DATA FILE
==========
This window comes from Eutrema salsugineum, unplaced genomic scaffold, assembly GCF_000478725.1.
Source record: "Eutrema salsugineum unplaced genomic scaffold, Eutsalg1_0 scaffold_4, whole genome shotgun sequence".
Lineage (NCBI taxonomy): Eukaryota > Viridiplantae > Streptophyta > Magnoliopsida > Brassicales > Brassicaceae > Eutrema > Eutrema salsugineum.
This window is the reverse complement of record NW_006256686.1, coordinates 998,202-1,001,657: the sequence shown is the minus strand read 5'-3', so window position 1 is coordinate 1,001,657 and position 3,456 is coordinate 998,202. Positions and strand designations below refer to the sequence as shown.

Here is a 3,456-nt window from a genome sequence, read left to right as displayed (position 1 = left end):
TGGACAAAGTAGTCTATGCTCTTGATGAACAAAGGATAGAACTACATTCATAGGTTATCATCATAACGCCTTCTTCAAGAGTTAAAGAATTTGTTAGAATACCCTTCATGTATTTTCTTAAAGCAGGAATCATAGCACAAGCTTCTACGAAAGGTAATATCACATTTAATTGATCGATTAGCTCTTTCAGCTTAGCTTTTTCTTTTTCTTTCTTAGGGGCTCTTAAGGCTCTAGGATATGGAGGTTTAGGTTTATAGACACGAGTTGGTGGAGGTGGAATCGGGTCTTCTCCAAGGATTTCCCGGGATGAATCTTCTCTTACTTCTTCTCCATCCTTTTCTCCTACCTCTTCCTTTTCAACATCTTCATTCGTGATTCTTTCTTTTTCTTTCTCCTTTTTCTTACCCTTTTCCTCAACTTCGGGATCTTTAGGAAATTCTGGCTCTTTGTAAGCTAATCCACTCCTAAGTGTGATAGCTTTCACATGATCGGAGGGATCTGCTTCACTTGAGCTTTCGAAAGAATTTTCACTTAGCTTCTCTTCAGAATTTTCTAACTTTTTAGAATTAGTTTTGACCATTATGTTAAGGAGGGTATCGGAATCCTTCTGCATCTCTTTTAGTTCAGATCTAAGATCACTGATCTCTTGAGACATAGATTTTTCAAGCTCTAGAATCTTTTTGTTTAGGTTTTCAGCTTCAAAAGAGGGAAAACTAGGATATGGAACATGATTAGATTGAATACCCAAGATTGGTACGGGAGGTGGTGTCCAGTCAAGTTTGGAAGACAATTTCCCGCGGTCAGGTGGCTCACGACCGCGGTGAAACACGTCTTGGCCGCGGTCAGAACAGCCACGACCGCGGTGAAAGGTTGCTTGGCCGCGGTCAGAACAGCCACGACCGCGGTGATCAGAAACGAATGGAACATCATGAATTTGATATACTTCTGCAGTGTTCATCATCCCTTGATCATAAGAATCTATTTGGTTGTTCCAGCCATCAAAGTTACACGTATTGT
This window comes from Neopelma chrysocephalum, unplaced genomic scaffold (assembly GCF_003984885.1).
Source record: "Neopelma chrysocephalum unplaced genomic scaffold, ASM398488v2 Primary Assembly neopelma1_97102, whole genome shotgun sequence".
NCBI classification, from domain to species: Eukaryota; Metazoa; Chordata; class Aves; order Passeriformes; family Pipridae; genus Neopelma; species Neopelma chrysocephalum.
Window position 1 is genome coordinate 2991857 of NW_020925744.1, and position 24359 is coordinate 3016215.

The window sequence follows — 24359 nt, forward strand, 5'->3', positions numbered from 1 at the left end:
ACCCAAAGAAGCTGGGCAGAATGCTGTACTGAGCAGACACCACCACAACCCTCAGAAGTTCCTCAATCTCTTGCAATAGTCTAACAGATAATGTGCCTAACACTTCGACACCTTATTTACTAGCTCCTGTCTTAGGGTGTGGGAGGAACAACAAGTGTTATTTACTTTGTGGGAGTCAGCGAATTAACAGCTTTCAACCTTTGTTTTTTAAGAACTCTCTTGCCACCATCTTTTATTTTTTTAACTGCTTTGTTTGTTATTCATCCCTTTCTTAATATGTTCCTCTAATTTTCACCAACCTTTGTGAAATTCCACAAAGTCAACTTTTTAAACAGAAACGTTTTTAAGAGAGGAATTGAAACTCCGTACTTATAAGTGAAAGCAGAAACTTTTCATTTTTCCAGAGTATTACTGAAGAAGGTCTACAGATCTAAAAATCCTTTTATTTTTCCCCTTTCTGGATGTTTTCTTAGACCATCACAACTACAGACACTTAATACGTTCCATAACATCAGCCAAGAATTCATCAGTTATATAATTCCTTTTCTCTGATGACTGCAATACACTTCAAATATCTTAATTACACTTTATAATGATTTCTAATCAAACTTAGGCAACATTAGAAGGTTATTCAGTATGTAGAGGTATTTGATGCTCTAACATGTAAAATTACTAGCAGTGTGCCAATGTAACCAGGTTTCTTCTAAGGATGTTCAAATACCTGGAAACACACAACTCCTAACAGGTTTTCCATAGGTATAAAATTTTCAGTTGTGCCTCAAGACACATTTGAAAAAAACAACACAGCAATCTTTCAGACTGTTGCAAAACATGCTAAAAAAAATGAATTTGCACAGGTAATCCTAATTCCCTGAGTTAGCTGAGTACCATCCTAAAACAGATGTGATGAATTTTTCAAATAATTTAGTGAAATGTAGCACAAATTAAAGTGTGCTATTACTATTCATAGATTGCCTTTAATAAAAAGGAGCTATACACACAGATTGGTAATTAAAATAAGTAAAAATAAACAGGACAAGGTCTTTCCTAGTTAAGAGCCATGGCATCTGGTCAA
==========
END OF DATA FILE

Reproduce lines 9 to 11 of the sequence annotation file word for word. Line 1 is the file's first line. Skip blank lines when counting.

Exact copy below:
NCBI classification, from domain to species: Eukaryota; Metazoa; Chordata; class Aves; order Passeriformes; family Pipridae; genus Neopelma; species Neopelma chrysocephalum.
Window position 1 is genome coordinate 2991857 of NW_020925744.1, and position 24359 is coordinate 3016215.

The window sequence follows — 24359 nt, forward strand, 5'->3', positions numbered from 1 at the left end: